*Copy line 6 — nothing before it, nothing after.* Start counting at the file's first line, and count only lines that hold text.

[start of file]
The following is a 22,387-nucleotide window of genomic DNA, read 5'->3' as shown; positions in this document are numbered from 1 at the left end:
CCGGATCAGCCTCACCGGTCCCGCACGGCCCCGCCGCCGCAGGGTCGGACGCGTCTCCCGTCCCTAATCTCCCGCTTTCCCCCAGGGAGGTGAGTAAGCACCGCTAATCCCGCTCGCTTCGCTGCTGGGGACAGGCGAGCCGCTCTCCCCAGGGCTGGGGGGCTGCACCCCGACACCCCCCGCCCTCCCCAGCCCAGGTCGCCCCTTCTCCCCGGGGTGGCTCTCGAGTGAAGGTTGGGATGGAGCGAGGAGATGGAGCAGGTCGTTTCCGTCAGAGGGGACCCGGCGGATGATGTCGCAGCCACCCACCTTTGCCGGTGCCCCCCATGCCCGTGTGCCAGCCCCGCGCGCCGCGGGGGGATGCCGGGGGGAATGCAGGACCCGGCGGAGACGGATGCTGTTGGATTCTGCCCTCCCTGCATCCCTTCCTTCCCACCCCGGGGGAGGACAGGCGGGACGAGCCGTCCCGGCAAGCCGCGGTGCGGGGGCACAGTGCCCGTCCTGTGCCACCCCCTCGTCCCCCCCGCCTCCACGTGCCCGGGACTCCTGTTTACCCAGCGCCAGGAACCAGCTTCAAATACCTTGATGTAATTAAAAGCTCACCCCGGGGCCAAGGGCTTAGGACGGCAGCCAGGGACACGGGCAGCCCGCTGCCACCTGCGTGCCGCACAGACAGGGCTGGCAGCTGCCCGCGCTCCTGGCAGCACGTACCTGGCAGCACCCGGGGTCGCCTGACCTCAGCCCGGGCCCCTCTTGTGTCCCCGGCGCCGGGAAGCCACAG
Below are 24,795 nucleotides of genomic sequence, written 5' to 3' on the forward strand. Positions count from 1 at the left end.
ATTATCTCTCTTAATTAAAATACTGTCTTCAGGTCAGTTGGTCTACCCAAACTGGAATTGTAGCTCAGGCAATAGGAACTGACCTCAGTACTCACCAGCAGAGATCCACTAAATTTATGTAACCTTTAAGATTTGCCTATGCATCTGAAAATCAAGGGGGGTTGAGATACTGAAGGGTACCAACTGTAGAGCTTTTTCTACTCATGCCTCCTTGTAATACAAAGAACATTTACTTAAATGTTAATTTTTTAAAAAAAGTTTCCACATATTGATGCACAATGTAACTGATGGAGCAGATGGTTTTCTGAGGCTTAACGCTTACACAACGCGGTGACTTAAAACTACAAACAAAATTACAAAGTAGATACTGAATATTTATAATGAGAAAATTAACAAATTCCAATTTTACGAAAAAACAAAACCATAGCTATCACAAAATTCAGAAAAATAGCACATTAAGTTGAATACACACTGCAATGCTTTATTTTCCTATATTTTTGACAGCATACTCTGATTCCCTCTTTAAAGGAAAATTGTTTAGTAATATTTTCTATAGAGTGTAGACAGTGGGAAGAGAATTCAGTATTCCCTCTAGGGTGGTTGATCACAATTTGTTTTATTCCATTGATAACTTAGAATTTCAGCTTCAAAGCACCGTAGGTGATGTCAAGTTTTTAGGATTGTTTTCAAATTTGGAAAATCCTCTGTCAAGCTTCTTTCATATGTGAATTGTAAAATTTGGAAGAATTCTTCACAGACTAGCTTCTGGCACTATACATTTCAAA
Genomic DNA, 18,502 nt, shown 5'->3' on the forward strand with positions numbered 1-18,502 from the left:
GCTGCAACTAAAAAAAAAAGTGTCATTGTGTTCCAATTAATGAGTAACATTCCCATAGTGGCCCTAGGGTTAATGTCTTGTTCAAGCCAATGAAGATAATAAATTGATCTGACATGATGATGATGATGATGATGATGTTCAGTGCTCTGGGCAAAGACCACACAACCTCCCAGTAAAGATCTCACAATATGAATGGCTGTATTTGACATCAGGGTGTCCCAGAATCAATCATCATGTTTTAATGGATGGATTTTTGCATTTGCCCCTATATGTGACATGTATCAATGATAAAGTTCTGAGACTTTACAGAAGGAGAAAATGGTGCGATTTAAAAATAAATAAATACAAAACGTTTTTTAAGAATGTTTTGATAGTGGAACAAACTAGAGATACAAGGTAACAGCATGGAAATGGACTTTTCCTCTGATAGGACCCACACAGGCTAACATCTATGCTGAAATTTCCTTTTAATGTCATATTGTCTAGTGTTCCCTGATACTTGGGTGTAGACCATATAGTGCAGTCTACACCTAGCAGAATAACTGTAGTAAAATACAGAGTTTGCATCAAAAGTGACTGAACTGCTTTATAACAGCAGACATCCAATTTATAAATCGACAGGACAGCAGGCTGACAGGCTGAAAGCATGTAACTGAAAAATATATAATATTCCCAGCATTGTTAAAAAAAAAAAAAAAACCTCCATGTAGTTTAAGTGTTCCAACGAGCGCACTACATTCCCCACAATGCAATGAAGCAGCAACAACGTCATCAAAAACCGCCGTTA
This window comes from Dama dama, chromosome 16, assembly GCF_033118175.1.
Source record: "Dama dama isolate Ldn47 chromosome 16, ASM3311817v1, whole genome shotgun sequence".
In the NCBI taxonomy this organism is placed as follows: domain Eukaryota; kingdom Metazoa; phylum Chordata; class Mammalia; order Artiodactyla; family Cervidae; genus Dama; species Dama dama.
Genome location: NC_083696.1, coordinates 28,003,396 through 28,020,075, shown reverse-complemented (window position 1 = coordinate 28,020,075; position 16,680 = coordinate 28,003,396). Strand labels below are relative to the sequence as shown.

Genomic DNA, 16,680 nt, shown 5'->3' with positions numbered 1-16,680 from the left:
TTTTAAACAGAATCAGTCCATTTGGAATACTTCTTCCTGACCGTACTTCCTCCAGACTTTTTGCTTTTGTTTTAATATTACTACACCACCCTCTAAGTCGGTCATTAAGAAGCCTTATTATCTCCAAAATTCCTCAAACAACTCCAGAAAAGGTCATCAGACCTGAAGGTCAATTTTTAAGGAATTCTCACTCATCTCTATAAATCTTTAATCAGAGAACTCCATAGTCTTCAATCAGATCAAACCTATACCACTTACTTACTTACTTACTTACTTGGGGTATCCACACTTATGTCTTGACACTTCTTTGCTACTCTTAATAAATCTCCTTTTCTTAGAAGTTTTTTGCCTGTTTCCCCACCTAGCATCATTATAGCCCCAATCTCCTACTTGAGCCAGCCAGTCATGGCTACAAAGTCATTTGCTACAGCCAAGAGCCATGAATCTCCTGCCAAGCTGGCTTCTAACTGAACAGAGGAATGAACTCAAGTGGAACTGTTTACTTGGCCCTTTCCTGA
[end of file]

GCTGCAACTAAAAAAAAAAGTGTCATTGTGTTCCAATTAATGAGTAACATTCCCATAGTGGCCCTAGGGTTAATGTCTTGTTCAAGCCAATGAAGATAATAAATTGATCTGACATGATGATGATGATGATGATGATGTTCAGTGCTCTGGGCAAAGACCACACAACCTCCCAGTAAAGATCTCACAATATGAATGGCTGTATTTGACATCAGGGTGTCCCAGAATCAATCATCATGTTTTAATGGATGGATTTTTGCATTTGCCCCTATATGTGACATGTATCAATGATAAAGTTCTGAGACTTTACAGAAGGAGAAAATGGTGCGATTTAAAAATAAATAAATACAAAACGTTTTTTAAGAATGTTTTGATAGTGGAACAAACTAGAGATACAAGGTAACAGCATGGAAATGGACTTTTCCTCTGATAGGACCCACACAGGCTAACATCTATGCTGAAATTTCCTTTTAATGTCATATTGTCTAGTGTTCCCTGATACTTGGGTGTAGACCATATAGTGCAGTCTACACCTAGCAGAATAACTGTAGTAAAATACAGAGTTTGCATCAAAAGTGACTGAACTGCTTTATAACAGCAGACATCCAATTTATAAATCGACAGGACAGCAGGCTGACAGGCTGAAAGCATGTAACTGAAAAATATATAATATTCCCAGCATTGTTAAAAAAAAAAAAAAAACCTCCATGTAGTTTAAGTGTTCCAACGAGCGCACTACATTCCCCACAATGCAATGAAGCAGCAACAACGTCATCAAAAACCGCCGTTA